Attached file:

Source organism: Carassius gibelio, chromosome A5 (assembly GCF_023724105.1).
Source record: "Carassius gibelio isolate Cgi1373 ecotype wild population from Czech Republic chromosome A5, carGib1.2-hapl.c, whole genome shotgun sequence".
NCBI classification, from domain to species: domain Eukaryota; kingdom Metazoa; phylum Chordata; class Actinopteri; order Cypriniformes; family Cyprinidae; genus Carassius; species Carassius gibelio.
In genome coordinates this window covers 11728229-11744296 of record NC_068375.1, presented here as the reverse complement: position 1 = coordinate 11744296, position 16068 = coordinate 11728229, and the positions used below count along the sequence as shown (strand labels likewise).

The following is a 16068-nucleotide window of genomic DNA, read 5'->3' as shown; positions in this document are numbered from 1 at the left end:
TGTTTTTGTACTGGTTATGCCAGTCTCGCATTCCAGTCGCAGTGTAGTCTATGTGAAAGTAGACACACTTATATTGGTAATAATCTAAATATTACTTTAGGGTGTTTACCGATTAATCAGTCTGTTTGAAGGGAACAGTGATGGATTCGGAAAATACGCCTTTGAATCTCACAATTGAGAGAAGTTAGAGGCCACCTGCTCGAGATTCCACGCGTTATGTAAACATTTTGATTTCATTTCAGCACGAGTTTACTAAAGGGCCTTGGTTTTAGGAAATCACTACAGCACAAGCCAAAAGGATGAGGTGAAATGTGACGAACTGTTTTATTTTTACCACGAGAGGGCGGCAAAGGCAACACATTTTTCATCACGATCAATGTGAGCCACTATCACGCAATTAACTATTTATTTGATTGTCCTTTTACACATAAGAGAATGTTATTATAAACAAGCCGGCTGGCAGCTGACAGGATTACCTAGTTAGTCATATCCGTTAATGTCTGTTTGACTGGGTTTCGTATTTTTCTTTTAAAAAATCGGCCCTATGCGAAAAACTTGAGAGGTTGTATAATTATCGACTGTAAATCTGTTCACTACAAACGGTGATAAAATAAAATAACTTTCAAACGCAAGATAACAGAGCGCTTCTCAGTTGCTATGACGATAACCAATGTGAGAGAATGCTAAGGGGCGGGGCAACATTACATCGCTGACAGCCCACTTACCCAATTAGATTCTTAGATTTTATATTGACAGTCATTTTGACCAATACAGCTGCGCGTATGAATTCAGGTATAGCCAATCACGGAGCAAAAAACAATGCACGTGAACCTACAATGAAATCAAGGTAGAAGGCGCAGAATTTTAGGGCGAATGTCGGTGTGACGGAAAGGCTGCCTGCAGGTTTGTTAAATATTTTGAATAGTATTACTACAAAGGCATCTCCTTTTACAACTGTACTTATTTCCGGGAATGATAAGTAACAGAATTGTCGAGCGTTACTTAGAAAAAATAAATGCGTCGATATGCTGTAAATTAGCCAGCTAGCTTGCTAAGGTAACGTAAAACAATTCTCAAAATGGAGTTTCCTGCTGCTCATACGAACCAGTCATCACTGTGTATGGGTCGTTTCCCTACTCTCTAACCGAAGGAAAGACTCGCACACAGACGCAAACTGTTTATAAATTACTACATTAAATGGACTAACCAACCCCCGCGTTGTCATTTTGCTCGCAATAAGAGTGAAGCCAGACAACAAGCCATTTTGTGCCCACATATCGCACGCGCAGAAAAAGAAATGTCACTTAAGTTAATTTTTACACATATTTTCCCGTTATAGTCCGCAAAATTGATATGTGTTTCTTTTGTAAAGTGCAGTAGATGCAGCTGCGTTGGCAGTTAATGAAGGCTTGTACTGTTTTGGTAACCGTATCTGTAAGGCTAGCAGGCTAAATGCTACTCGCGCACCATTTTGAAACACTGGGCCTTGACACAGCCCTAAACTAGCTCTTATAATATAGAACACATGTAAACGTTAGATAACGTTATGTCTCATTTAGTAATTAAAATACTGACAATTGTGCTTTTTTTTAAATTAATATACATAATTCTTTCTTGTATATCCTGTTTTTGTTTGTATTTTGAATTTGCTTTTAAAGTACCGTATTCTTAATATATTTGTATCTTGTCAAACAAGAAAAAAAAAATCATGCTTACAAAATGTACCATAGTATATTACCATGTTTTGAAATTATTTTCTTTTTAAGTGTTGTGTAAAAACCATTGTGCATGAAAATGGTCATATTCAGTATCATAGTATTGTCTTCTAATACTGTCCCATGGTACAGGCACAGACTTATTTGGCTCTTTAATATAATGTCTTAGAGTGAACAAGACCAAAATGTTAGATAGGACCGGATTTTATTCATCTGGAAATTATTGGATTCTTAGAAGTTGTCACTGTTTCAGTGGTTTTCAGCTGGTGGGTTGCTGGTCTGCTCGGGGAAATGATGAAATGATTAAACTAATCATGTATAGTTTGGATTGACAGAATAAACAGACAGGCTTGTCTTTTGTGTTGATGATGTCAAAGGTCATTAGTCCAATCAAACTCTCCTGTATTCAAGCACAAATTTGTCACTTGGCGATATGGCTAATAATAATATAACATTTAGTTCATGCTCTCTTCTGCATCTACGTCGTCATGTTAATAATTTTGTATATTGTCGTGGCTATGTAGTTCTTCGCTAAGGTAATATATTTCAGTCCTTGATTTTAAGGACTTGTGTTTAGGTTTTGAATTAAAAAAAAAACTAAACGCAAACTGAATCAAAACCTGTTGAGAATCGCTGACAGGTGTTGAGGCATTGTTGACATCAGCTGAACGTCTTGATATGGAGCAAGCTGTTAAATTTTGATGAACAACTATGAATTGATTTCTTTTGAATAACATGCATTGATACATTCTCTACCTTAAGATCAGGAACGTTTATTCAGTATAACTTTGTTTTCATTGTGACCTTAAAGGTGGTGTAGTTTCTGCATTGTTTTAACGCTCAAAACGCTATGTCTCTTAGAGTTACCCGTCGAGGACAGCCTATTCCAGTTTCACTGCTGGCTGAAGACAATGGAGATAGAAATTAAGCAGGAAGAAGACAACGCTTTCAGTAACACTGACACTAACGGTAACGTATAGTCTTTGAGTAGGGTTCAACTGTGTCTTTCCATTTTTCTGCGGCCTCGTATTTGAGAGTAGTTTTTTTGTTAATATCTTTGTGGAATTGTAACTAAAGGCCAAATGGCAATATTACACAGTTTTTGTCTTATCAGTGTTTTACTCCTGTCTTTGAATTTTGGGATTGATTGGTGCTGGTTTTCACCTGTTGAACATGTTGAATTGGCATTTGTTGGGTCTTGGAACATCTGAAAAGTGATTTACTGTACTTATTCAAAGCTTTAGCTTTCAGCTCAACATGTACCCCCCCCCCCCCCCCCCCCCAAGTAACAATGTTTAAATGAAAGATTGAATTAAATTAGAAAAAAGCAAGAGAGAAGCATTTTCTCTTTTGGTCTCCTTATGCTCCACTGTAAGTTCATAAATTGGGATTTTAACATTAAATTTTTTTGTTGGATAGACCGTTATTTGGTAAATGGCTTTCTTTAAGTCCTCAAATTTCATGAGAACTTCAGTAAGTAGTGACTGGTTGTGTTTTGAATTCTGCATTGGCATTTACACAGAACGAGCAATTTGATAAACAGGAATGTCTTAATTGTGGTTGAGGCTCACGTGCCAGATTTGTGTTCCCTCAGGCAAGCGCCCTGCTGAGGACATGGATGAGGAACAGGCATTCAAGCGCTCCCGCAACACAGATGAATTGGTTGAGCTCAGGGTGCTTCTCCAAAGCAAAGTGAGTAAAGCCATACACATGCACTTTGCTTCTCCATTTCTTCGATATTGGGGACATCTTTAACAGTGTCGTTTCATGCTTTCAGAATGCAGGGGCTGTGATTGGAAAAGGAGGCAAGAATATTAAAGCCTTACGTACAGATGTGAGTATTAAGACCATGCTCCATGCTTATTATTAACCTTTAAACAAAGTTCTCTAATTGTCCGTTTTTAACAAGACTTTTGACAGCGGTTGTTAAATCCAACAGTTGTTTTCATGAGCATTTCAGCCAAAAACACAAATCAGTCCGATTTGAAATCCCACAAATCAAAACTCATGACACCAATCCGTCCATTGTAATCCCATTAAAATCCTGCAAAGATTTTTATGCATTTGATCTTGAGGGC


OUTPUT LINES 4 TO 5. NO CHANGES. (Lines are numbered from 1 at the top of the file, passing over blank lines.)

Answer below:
In genome coordinates this window covers 11728229-11744296 of record NC_068375.1, presented here as the reverse complement: position 1 = coordinate 11744296, position 16068 = coordinate 11728229, and the positions used below count along the sequence as shown (strand labels likewise).

The following is a 16068-nucleotide window of genomic DNA, read 5'->3' as shown; positions in this document are numbered from 1 at the left end: